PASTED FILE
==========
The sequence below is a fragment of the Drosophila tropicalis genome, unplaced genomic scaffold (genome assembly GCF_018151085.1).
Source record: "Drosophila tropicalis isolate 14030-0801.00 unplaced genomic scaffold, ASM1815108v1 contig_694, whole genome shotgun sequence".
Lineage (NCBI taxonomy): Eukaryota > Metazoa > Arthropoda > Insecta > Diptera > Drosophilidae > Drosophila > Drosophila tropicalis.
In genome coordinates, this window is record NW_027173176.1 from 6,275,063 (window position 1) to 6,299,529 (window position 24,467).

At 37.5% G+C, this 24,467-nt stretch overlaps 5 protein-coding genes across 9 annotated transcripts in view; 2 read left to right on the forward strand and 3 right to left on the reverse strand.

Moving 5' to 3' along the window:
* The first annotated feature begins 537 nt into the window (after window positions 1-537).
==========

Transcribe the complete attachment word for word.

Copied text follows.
The sequence below is a fragment of the Drosophila tropicalis genome, unplaced genomic scaffold (genome assembly GCF_018151085.1).
Source record: "Drosophila tropicalis isolate 14030-0801.00 unplaced genomic scaffold, ASM1815108v1 contig_694, whole genome shotgun sequence".
Lineage (NCBI taxonomy): Eukaryota > Metazoa > Arthropoda > Insecta > Diptera > Drosophilidae > Drosophila > Drosophila tropicalis.
In genome coordinates, this window is record NW_027173176.1 from 6,275,063 (window position 1) to 6,299,529 (window position 24,467).

At 37.5% G+C, this 24,467-nt stretch overlaps 5 protein-coding genes across 9 annotated transcripts in view; 2 read left to right on the forward strand and 3 right to left on the reverse strand.

Moving 5' to 3' along the window:
* The first annotated feature begins 537 nt into the window (after window positions 1-537).